Month: May 1998

The Ringworld Throne, Larry Niven

Del Rey, 1996, 355 pages, C$8.99 mmpb, ISBN 0-345-41296-6

They say that there’s a difference between saying “it sucks” and “it didn’t work for me.”

Let’s try it.

The Ringworld Throne didn’t work for me because first of all, I was bored stiff by it. Somehow, it seems that since… oh… 1980, Larry Niven has forgotten his previous success as a straight storyteller, and has settled in a comfortable position of Science-Fiction Elder. The result is that most of his single novels (he’s still okay in collaborations, with exceptions: See The Gripping Hand) are interminable, peculiar, monotonous and lifeless. The sense of boundless fun to apparent in the early Niven work has virtually disappeared. As a result, we readers have to slog through more that half The Ringworld Throne before something interesting happens. And when something does happens, it’s still unimpressive. Even though we eventually get to something approaching a conflict about the whole Ringworld, the setup is so flat that the whole book itself becomes dull. The focus, most of the time, remains on the small problems of a few humanoids on the Ringworld.

The Ringworld Throne didn’t work for me because it didn’t grab my interest in the characters. For a third book in a series, you would think that we would spend a lot of time with the characters of the previous novel. Not so. By the time perennial Niven favorite Louis Wu makes a substantial appearance, we’ve had almost two hundred pages of assorted travels with new, underdeveloped characters. We never care for them, Niven never cares for us. There’s a dramatis personae at the end, but it’s irrelevant since all characters seems to condense in a single nameless mass. While Wu is on stage for some time, it doesn’t seem enough. Even Wu’s usual verve seems almost extinguished this time around.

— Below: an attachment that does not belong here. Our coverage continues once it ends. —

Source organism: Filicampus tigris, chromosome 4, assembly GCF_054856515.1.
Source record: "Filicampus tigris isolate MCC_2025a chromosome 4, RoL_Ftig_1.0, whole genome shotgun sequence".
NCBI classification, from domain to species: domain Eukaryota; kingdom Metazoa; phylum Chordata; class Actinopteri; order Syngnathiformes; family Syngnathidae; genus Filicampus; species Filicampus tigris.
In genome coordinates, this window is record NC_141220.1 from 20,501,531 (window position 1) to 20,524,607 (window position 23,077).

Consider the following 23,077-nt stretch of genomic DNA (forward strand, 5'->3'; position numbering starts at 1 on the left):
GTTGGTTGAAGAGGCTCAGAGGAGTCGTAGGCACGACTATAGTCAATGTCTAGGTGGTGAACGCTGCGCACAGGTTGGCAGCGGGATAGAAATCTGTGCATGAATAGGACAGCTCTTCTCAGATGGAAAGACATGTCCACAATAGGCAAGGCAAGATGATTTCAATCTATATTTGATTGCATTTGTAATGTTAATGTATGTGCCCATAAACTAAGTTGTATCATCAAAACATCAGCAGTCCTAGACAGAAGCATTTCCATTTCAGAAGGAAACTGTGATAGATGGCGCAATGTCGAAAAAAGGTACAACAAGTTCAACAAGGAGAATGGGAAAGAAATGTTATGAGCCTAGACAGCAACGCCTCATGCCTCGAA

The Ringworld Throne didn’t work for me because it didn’t use its setting to its full potential. Admittedly, this has always been a problem with the Ringworld series: While the concept of a ring around the sun large enough to accommodate the landmass of a zillion planets seems promising enough, how do you make an interesting story about that? The suspicious plotting in Ringworld and The Ringworld Engineers only highlighted this. I’ve never been too fond of the unlikely aspects of the Ringworld series (Teela Brown bred for luck? Please. Rishathra? Puh-lease!) and The Ringworld Throne takes an almost childish delight in bringing these concepts back and harping on them. The final result is the use one of the biggest object ever imagined to tell a over-padded story of warring tribes. Ugh! I’d rather read something about Ian Bank’s Orbitals.

The Ringworld Throne didn’t work for me because, as if it wasn’t enough yet, it’s almost a fantasy novel that could have taken place anywhere else. I’m not sure we really needed “vampires” and “ghouls” on Ringworld. Perhaps Niven should have taken this little neat idea(s) of his for a third Ringworld novel and stuffed them into a little black box safely hidden away. I won’t shy away from calling this a bunch of words with only scant legitimacy to the Ringworld succession. Bad idea, bad execution, bad, bad novel.

Oh heck, I’ve given it a shot. Now let’s call it like it is:

The Ringworld Throne sucks.

Relic, Douglas Preston & Lincoln Child

Tor, 1995, 474 pages, C$7.99 mmpb, ISBN 0-812-54326-2

Thriller fans, rejoice.

You want a scary concept? Imagine a creature, snatched deep from the unexplored Amazonian jungles and brought to New York City. A perfect predator, with the intelligence of a human and the robustness and reflexes of a large reptile. It kills. It eat parts of the victim’s brain. It can’t be shot, it can’t be found…

You want a scary setting? Imagine the New York Museum of Natural History. Halls and rooms and corridors filled with bones and statue and skulls… Abandoned basements left unexplored for decades… Rooms where bugs lovingly eat the flesh of dead animals so their bones can be easily cleaned… An opening exhibition on the subject of Superstition.

You want characters? Imagine Margo Green, young museum researcher. Imagine Dr. Frock, an old wheelchair-bound iconoclast. Imagine Lt. Pendergast, a police lieutenant with the mind of Sherlock Holmes and the street smarts of the best noir detectives. Imagine Bill Smithback, a young journalist with dreams of glory, but a book project hampered by the Museum’s management. Imagine ambitious researchers, overbearing police officers, a control-freak public relation officer, a New York City mayor and a host of other characters.